Palawan Warnings and Dangers
Known for its exotic locale, delicious seafood and ocean tranquility, Palawan is fast becoming an unusual but popular vacation destination. But like any compelling island landscape there are dangers lurking, warning to be heeded and areas to avoid.
Scary Undertows on the West Coast
While swimming in the cool blue waters on the east coast is safe and pleasurable, be wary of swimming on the island’s west coast. Dangerous undertows often lurk beneath the surface, which can suck you in and drag you out to sea before you know what hit you. Certain beaches issue warnings: Sabang Beach hangs red flags if conditions are unsafe. Nagtabon poses dangers, too, as does City Beach a bit further south. If you risk a swim and feel yourself being swept up in a dangerous current, don’t try to fight it; even if you’re a strong swimmer odds are it will tire you out. Instead, go with the flow as best you can, swimming to the left or right of the current, and aim yourself towards shore.
Avoid the extreme south: kidnapping for ransom
There have been in recent years a few instances of local thugs who capture a tourist or businessman and sell them for money to armed groups, who then try to extort larger sums of money from their families or governments. These are isolated incidents, and happen mostly in the extreme south of the island, which is why it is best avoided. If you look at a map of Palawan and draw a line just south of Brookes Point to just south of Rizal, consider carefully not traveling south of that line. Most people in Palawan are, of course well-meaning and friendly but be aware of kidnapping thugs in the island’s extreme south.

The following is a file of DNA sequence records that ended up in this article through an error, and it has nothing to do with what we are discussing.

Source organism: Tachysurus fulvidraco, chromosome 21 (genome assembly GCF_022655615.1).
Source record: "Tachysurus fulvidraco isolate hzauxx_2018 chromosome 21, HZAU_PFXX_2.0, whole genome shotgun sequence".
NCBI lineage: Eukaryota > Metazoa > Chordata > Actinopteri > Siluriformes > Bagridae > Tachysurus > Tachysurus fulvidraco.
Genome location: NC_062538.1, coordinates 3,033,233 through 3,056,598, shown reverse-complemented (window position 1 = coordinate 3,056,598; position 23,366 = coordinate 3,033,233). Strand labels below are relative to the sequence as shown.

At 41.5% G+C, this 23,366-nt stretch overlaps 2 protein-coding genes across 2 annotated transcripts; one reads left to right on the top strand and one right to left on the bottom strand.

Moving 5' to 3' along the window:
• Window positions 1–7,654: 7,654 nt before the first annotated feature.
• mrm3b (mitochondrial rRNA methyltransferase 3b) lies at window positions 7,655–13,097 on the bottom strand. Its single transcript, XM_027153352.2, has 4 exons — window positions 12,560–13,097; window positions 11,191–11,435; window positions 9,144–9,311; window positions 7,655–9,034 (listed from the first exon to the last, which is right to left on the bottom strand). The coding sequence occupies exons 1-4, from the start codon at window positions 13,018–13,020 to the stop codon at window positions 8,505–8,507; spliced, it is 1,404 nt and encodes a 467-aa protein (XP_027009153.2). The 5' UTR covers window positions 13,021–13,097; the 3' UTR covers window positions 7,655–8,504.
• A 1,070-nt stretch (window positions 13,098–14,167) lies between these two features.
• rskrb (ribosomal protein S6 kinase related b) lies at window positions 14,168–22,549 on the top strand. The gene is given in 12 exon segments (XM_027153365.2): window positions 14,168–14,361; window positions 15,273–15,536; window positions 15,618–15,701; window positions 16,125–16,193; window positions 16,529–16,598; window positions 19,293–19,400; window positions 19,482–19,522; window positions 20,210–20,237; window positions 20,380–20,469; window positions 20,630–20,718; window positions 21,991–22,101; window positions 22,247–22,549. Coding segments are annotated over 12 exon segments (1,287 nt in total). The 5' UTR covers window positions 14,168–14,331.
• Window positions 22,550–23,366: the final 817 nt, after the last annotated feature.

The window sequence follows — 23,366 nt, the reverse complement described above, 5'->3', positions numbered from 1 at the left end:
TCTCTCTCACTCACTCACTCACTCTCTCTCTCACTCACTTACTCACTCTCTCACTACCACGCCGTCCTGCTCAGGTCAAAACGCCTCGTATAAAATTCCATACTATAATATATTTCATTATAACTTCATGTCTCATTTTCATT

Creepy crawly creatures that bite
Palawan is home to several unique species of scorpion, including the Malay Giant Scorpion which can grow to seven inches long. The Malay are aggressive, territorial, and not at all subtle, so beware! Stings by a Malay scorpion are not lethal, but they are strong and painful. If you’re bitten on the foot the pain will spread up your leg. Some locals know of plants that will ease the pain and swelling, but you cannot depend on this; plus, the nearest hospital could be hours away.
One of the largest stag beetles in the world, the dorcis titanicus palawanicus is found only on Palawan. It creeps quietly, the males using their jaws to fight other males and impress females, but don’t place your fingers in its vicinity or you could get a very painful bite.
Huge Palawan centipedes can bite too, with their sharp claws connected to venomous glands.
So: don’t wander into uncharted territory, ask your guide about danger zones, and pay attention to where you walk!
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Editor’s note: The information contained on this page was compiled using real traveler reviews about areas to avoid in Palawan.
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